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Canadian Journal of Infectious Diseases and Medical Microbiology
Volume 2018 (2018), Article ID 6183162, 7 pages
Research Article

RAPD PCR Profile, Antibiotic Resistance, Prevalence of armA Gene, and Detection of KPC Enzyme in Klebsiella pneumoniae Isolates

1Department of Microbiology, Karaj Branch, Islamic Azad University, Karaj, Iran
2Department of Microbiology, Islamic Azad University North Tehran Branch, Tehran, Iran
3Department of Microbiology, School of Medicine, Shahid Beheshti University of Medical Sciences, Tehran, Iran

Correspondence should be addressed to Jamileh Nowroozi

Received 30 July 2017; Revised 27 December 2017; Accepted 14 January 2018; Published 4 February 2018

Academic Editor: Wejdene Mansour

Copyright © 2018 Arezoo Saadatian Farivar et al. This is an open access article distributed under the Creative Commons Attribution License, which permits unrestricted use, distribution, and reproduction in any medium, provided the original work is properly cited.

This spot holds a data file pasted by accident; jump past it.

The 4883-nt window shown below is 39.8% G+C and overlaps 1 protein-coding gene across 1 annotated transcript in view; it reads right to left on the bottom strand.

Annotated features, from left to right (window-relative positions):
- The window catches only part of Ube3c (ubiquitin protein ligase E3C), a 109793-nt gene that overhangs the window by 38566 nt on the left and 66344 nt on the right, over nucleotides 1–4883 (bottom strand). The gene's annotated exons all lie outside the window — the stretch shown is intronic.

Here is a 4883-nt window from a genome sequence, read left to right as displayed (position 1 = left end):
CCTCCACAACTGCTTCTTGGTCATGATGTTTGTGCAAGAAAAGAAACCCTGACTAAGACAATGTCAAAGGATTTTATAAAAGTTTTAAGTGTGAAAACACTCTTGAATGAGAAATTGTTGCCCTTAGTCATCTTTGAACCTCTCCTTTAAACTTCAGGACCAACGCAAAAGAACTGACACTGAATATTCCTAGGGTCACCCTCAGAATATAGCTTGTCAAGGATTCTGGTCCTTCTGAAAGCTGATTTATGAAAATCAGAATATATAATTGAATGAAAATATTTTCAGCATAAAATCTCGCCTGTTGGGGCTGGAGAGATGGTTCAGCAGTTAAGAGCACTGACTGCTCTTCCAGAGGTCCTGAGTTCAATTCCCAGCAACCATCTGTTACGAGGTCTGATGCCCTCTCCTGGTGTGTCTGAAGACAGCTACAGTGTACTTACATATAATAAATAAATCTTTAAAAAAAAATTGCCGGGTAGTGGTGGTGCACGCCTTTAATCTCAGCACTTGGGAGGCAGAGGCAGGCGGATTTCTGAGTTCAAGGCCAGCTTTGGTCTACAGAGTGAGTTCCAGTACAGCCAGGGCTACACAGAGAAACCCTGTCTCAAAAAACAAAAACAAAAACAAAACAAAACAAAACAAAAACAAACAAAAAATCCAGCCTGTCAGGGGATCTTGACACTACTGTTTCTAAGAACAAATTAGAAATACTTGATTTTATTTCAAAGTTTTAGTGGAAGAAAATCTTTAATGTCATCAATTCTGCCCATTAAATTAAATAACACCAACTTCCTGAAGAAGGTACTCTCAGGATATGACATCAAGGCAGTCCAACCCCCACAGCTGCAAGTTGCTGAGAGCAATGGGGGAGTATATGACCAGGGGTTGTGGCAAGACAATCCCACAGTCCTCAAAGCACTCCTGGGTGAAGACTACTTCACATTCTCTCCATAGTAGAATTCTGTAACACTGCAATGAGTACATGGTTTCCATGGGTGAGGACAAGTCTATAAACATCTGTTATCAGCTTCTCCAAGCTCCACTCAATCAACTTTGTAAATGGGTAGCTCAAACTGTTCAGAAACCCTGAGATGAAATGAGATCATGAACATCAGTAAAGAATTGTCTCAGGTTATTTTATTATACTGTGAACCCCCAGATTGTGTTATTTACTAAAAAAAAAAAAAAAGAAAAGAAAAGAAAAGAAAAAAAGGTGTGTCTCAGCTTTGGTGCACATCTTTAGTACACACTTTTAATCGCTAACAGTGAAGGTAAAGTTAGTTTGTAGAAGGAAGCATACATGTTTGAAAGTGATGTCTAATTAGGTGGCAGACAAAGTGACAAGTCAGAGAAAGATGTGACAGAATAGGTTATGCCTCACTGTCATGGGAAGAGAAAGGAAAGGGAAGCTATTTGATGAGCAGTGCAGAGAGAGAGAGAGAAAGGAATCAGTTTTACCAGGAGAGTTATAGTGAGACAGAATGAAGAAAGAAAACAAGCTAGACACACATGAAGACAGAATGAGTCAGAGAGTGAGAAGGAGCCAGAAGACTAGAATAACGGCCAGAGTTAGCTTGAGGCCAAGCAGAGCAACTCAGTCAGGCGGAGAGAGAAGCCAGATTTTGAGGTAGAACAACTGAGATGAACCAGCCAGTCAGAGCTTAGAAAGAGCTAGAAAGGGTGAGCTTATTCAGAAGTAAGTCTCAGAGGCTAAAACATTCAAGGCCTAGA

The increasing prevalence of multidrug-resistant Klebsiella pneumoniae strains isolated from hospitals shows the limitation of recent antibiotics used for bacterial eradication. In this study, 81 K. pneumoniae isolates were collected from three hospitals in Tehran. Antibiotic susceptibility test showed the highest rates of resistance to cefotaxim (85.5%) and ceftazidime (78.3%), and the lowest rates of resistance were detected for colistin (16.9%), streptomycin (16.8%), and chloroamphenicol (21.7%). Eleven different resistance patterns were observed. Sixty-six out of 81 isolates (81.5%) were found to be multidrug resistant (MDR), and 35.8% of them belonged to A3 resistance pattern. 7.4% and 66.7% were KPC enzyme and armA gene positive, respectively. RAPD PCR assay of these bacteria showed 5 clusters, 16 single types, and 14 common types, and there was not any correlation between genetic patterns of the isolates and presence of resistance agents. Simultaneous detection of resistance-creating agents could be an important challenge for combination therapy of MDR K. pneumoniae-caused infections.